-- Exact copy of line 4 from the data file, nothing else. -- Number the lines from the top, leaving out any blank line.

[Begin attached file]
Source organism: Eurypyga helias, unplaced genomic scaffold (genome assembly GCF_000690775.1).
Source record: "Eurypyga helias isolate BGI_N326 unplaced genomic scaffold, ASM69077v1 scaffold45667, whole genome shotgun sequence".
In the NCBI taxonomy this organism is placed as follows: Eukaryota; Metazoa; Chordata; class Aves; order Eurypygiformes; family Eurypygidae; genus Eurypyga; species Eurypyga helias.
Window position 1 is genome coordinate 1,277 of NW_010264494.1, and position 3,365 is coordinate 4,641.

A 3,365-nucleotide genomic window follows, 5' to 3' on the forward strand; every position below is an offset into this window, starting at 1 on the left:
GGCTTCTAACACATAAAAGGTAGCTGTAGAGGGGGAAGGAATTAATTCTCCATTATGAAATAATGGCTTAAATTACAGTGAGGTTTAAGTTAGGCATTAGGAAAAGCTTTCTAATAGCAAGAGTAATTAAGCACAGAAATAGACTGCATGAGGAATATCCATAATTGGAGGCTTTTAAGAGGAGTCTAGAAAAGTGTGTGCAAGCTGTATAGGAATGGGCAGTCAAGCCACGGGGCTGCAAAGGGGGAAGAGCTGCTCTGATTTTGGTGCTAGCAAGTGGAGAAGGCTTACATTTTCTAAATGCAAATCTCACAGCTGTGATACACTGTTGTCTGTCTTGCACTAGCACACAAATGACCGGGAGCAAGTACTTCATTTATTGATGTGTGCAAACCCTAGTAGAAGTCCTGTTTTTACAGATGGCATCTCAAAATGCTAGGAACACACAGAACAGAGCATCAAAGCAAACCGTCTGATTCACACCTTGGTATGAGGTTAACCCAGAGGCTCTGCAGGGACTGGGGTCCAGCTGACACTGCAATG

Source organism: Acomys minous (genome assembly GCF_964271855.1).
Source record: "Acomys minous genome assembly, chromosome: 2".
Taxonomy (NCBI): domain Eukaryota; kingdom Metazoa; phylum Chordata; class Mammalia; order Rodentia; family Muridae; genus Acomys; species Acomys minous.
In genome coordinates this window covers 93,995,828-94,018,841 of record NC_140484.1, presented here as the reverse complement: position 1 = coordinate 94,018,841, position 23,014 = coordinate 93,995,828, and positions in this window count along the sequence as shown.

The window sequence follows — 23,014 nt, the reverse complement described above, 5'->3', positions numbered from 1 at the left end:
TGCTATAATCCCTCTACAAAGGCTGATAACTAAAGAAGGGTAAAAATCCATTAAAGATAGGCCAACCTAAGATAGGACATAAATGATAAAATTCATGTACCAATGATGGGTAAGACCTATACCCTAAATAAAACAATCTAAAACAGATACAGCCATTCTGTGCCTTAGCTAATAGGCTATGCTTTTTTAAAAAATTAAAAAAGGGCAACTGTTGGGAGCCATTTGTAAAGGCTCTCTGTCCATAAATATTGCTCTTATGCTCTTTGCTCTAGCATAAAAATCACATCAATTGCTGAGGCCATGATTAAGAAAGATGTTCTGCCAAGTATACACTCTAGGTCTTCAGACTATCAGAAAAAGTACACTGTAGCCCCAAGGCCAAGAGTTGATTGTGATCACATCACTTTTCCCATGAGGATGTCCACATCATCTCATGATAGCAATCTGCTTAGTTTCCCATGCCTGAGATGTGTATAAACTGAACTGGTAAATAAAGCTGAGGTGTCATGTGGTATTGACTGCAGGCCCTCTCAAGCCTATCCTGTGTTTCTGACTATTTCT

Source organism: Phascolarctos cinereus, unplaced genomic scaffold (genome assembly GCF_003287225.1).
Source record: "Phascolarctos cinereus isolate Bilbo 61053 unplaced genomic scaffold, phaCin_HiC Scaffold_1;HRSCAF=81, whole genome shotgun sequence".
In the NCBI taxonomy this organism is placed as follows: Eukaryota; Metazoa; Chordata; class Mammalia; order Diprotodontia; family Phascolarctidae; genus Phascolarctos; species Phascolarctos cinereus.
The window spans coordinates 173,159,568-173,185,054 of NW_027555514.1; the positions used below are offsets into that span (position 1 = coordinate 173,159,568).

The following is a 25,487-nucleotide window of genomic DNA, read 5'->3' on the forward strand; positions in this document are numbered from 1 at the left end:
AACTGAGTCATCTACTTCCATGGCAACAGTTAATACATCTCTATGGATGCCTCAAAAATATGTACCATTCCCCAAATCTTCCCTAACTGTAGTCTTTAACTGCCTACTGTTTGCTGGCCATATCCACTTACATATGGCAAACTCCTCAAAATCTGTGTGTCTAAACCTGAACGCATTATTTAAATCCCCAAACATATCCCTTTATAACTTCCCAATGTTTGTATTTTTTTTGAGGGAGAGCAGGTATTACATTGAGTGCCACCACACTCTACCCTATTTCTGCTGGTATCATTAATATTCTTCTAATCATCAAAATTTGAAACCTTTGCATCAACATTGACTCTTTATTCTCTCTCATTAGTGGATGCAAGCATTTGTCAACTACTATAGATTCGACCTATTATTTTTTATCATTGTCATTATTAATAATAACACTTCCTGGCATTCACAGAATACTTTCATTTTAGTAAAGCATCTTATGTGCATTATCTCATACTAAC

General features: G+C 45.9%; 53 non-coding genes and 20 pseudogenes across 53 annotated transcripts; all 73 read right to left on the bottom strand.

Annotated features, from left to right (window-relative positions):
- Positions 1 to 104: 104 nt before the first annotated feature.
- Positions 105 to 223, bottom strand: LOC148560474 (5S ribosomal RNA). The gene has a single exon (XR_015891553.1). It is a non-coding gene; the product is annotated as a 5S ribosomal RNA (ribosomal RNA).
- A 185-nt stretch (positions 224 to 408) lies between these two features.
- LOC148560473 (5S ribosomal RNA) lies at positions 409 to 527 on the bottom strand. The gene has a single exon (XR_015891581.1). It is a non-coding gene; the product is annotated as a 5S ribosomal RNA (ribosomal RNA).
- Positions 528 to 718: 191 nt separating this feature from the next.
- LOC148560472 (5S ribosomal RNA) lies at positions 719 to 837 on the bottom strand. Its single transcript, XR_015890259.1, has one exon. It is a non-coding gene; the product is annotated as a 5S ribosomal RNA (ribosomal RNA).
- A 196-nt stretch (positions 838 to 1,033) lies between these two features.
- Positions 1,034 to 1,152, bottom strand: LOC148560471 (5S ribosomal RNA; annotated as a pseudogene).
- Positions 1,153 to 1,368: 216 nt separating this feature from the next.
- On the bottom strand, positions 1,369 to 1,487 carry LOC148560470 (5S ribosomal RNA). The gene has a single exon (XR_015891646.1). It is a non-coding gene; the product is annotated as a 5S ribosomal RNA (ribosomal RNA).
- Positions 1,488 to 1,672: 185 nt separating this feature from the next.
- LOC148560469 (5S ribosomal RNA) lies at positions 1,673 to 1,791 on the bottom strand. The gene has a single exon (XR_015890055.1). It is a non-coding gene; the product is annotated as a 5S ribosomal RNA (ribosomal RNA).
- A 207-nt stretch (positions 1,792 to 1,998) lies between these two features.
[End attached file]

Window position 1 is genome coordinate 1,277 of NW_010264494.1, and position 3,365 is coordinate 4,641.